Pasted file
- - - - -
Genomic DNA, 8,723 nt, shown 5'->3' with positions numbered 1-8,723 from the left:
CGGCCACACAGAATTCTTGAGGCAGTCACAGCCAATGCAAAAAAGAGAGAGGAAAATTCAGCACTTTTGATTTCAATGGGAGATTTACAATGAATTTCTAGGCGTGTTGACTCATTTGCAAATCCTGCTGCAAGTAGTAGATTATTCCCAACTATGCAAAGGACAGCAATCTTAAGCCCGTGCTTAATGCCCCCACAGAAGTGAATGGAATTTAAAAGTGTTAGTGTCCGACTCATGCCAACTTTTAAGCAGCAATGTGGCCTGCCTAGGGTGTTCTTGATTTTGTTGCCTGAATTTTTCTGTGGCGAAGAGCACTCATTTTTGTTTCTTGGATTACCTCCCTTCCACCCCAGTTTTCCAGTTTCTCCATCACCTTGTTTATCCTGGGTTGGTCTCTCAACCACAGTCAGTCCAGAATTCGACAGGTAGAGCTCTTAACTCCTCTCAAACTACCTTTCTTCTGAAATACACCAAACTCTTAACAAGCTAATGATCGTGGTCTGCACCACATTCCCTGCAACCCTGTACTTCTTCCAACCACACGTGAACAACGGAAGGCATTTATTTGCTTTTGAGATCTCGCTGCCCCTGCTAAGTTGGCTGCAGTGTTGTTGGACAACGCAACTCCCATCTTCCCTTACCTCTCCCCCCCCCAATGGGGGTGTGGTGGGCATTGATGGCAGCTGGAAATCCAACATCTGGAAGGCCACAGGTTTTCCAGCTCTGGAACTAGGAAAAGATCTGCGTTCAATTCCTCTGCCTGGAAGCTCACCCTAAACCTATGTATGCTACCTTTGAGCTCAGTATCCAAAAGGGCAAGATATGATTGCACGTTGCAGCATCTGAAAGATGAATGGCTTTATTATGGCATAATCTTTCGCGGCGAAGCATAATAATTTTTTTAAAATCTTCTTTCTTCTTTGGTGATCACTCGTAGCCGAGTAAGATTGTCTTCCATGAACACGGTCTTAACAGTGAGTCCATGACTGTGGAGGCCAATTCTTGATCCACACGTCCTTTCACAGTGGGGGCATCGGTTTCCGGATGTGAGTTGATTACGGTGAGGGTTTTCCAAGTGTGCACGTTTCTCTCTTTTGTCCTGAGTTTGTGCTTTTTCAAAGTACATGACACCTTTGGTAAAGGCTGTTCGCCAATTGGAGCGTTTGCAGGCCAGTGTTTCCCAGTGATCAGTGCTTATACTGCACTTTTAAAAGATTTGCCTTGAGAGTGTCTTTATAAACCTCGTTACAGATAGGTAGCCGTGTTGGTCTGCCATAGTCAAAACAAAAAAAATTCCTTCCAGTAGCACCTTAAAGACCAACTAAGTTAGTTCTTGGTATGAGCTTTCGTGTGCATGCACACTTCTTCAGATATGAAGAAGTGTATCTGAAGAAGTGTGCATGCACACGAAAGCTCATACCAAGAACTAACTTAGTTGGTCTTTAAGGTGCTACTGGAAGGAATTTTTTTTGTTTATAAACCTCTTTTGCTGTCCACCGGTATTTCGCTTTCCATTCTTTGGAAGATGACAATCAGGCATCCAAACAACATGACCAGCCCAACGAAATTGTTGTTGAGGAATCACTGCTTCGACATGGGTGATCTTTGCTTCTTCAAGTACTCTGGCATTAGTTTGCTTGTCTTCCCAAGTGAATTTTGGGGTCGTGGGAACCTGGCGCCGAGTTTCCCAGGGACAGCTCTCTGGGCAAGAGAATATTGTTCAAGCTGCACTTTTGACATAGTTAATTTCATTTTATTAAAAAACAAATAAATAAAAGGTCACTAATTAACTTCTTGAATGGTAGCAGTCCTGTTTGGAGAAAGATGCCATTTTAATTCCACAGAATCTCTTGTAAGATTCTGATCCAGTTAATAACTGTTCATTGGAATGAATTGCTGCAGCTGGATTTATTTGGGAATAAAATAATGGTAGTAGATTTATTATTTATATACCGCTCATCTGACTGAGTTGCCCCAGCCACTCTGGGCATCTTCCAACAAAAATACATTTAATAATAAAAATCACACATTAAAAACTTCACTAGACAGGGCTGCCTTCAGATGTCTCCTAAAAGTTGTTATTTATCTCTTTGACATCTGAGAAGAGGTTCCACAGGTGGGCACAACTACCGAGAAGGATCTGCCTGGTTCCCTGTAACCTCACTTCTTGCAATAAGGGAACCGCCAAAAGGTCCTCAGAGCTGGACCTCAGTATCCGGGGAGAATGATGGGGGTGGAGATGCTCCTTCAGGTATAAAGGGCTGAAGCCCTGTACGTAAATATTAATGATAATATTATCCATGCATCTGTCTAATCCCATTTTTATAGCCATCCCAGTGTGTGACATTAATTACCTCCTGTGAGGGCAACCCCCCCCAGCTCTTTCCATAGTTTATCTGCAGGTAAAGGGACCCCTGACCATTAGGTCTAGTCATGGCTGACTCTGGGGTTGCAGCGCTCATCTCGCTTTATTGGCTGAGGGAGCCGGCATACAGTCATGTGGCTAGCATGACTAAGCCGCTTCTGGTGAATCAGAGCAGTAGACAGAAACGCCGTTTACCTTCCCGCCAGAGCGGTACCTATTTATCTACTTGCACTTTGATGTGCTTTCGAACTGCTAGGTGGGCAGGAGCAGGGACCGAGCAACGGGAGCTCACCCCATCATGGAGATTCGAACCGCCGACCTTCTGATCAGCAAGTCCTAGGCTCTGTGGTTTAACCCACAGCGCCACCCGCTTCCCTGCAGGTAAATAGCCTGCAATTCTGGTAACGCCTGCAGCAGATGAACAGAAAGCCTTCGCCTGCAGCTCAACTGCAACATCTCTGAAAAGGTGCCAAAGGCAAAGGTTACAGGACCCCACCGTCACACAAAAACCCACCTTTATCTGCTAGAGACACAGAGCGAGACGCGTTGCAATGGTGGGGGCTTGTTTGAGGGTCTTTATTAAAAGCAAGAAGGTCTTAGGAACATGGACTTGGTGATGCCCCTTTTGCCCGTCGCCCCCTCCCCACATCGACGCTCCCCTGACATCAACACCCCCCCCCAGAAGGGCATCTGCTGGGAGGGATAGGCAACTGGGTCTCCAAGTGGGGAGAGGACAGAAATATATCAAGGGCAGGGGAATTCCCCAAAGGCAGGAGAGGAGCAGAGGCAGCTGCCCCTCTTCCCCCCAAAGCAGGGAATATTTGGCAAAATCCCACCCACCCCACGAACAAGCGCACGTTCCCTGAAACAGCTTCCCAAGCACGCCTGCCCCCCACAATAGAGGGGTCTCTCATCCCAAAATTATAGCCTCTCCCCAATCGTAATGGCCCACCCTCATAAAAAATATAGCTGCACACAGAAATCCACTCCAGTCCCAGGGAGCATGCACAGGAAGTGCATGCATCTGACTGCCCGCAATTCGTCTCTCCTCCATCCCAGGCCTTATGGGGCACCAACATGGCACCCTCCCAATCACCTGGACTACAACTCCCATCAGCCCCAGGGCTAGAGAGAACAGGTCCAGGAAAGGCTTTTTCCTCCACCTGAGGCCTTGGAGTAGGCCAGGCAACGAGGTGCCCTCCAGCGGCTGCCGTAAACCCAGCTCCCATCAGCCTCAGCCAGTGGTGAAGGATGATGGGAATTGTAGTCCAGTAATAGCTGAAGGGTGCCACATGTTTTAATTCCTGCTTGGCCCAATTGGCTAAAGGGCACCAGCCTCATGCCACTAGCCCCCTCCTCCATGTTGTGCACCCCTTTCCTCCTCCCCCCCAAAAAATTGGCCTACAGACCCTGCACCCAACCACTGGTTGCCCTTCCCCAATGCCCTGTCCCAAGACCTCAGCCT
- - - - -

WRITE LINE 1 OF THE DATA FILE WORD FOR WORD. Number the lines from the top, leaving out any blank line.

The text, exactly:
Genomic DNA, 8,723 nt, shown 5'->3' with positions numbered 1-8,723 from the left: